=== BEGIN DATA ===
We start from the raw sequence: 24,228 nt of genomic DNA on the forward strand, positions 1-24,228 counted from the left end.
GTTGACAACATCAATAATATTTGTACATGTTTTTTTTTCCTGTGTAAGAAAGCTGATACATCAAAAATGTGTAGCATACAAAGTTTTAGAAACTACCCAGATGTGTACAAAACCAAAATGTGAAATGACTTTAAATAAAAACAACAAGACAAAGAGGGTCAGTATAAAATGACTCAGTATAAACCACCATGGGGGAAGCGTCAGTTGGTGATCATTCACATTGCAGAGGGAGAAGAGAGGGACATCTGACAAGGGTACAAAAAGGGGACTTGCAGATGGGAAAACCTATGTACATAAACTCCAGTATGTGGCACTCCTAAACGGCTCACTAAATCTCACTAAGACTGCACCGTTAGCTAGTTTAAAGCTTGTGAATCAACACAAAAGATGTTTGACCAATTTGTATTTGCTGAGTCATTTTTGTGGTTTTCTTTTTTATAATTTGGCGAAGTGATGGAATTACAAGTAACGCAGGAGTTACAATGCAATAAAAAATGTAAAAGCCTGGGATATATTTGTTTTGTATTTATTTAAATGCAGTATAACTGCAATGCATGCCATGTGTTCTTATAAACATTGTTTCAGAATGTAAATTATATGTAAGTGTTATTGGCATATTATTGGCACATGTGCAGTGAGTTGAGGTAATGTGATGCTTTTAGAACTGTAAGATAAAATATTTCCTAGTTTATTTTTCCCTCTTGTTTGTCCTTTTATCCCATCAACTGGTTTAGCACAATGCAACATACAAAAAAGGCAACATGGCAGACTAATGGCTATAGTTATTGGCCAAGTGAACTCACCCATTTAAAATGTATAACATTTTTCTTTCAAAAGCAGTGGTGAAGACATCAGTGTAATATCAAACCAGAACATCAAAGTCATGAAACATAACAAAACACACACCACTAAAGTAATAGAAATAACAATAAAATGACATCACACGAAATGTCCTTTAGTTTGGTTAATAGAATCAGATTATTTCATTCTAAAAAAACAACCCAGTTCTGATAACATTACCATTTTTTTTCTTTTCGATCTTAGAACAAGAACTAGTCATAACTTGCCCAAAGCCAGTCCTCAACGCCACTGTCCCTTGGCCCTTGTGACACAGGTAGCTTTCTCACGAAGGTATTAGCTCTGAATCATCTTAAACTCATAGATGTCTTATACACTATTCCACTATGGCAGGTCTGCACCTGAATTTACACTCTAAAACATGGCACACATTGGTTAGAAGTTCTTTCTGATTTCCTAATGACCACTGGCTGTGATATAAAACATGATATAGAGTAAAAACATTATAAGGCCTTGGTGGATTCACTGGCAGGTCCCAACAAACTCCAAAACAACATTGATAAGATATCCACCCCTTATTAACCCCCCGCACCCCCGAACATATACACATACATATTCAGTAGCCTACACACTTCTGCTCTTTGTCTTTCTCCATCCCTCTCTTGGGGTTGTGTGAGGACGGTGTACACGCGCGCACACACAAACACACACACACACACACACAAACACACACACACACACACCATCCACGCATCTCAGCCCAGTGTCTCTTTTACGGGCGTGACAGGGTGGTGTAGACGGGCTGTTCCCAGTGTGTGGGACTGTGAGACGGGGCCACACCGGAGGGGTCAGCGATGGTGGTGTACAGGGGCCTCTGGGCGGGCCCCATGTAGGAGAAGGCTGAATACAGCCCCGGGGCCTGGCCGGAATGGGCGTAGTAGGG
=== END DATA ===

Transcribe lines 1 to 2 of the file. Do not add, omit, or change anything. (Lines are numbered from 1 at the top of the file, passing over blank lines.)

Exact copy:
We start from the raw sequence: 24,228 nt of genomic DNA on the forward strand, positions 1-24,228 counted from the left end.
GTTGACAACATCAATAATATTTGTACATGTTTTTTTTTCCTGTGTAAGAAAGCTGATACATCAAAAATGTGTAGCATACAAAGTTTTAGAAACTACCCAGATGTGTACAAAACCAAAATGTGAAATGACTTTAAATAAAAACAACAAGACAAAGAGGGTCAGTATAAAATGACTCAGTATAAACCACCATGGGGGAAGCGTCAGTTGGTGATCATTCACATTGCAGAGGGAGAAGAGAGGGACATCTGACAAGGGTACAAAAAGGGGACTTGCAGATGGGAAAACCTATGTACATAAACTCCAGTATGTGGCACTCCTAAACGGCTCACTAAATCTCACTAAGACTGCACCGTTAGCTAGTTTAAAGCTTGTGAATCAACACAAAAGATGTTTGACCAATTTGTATTTGCTGAGTCATTTTTGTGGTTTTCTTTTTTATAATTTGGCGAAGTGATGGAATTACAAGTAACGCAGGAGTTACAATGCAATAAAAAATGTAAAAGCCTGGGATATATTTGTTTTGTATTTATTTAAATGCAGTATAACTGCAATGCATGCCATGTGTTCTTATAAACATTGTTTCAGAATGTAAATTATATGTAAGTGTTATTGGCATATTATTGGCACATGTGCAGTGAGTTGAGGTAATGTGATGCTTTTAGAACTGTAAGATAAAATATTTCCTAGTTTATTTTTCCCTCTTGTTTGTCCTTTTATCCCATCAACTGGTTTAGCACAATGCAACATACAAAAAAGGCAACATGGCAGACTAATGGCTATAGTTATTGGCCAAGTGAACTCACCCATTTAAAATGTATAACATTTTTCTTTCAAAAGCAGTGGTGAAGACATCAGTGTAATATCAAACCAGAACATCAAAGTCATGAAACATAACAAAACACACACCACTAAAGTAATAGAAATAACAATAAAATGACATCACACGAAATGTCCTTTAGTTTGGTTAATAGAATCAGATTATTTCATTCTAAAAAAACAACCCAGTTCTGATAACATTACCATTTTTTTTCTTTTCGATCTTAGAACAAGAACTAGTCATAACTTGCCCAAAGCCAGTCCTCAACGCCACTGTCCCTTGGCCCTTGTGACACAGGTAGCTTTCTCACGAAGGTATTAGCTCTGAATCATCTTAAACTCATAGATGTCTTATACACTATTCCACTATGGCAGGTCTGCACCTGAATTTACACTCTAAAACATGGCACACATTGGTTAGAAGTTCTTTCTGATTTCCTAATGACCACTGGCTGTGATATAAAACATGATATAGAGTAAAAACATTATAAGGCCTTGGTGGATTCACTGGCAGGTCCCAACAAACTCCAAAACAACATTGATAAGATATCCACCCCTTATTAACCCCCCGCACCCCCGAACATATACACATACATATTCAGTAGCCTACACACTTCTGCTCTTTGTCTTTCTCCATCCCTCTCTTGGGGTTGTGTGAGGACGGTGTACACGCGCGCACACACAAACACACACACACACACACACAAACACACACACACACACACCATCCACGCATCTCAGCCCAGTGTCTCTTTTACGGGCGTGACAGGGTGGTGTAGACGGGCTGTTCCCAGTGTGTGGGACTGTGAGACGGGGCCACACCGGAGGGGTCAGCGATGGTGGTGTACAGGGGCCTCTGGGCGGGCCCCATGTAGGAGAAGGCTGAATACAGCCCCGGGGCCTGGCCGGAATGGGCGTAGTAGGG